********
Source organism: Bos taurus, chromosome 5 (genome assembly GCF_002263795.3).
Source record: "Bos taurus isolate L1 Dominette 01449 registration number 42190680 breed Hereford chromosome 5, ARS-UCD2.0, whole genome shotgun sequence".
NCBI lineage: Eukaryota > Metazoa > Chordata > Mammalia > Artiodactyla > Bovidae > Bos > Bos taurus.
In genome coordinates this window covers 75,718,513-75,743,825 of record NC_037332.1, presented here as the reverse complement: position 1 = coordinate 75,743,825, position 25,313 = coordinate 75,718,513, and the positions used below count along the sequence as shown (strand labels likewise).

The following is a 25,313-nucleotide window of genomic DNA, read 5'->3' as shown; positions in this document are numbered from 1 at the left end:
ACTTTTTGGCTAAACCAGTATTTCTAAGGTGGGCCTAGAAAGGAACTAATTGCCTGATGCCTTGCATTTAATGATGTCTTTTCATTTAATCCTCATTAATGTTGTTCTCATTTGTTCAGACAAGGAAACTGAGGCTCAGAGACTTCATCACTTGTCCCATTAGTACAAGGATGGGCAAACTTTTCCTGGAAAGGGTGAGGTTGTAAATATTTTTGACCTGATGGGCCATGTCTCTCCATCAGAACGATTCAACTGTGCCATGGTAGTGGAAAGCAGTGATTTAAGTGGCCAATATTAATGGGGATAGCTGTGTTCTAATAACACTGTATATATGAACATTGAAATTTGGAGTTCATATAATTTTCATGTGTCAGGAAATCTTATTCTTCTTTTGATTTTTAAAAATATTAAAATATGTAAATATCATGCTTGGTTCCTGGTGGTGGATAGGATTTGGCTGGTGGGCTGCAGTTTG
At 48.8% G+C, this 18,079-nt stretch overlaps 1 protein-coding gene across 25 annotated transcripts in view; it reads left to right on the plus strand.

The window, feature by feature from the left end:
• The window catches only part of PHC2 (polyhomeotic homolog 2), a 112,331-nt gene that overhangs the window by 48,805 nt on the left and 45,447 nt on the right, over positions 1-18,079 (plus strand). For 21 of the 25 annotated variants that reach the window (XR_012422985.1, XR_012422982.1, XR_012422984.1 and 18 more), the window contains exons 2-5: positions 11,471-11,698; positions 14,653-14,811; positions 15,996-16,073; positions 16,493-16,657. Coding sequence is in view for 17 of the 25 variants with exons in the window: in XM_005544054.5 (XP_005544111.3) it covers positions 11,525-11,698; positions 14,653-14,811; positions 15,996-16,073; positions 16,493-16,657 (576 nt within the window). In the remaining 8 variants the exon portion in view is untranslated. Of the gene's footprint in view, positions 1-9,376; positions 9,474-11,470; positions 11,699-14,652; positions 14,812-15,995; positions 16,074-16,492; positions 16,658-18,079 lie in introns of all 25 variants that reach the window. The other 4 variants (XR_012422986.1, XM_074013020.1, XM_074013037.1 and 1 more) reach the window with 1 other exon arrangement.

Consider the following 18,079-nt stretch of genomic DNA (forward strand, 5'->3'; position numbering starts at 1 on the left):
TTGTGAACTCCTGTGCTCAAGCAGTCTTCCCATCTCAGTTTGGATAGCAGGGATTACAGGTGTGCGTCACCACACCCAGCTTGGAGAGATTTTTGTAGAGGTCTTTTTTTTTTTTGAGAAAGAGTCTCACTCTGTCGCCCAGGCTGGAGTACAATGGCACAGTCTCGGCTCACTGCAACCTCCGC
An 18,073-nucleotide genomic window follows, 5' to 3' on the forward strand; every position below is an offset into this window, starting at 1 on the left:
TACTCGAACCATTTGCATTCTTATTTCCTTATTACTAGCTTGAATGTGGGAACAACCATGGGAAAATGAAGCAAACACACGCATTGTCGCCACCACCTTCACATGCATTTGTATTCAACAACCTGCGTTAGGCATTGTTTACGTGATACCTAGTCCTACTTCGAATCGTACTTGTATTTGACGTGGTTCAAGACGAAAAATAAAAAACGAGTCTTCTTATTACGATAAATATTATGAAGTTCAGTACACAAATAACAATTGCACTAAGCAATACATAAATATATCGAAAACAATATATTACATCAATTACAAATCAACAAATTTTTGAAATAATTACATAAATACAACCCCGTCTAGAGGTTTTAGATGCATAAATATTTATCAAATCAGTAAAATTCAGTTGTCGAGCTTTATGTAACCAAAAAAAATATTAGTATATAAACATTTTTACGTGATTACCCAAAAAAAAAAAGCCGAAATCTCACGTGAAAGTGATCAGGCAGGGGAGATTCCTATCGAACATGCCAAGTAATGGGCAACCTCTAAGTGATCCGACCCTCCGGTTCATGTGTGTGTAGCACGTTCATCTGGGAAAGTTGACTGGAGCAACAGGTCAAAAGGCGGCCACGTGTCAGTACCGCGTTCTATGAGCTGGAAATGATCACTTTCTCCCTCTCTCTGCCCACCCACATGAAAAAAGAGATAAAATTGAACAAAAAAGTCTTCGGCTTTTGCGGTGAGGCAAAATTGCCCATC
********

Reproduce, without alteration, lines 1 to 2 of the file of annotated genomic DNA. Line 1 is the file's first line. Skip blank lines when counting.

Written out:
Source organism: Bos taurus, chromosome 5 (genome assembly GCF_002263795.3).
Source record: "Bos taurus isolate L1 Dominette 01449 registration number 42190680 breed Hereford chromosome 5, ARS-UCD2.0, whole genome shotgun sequence".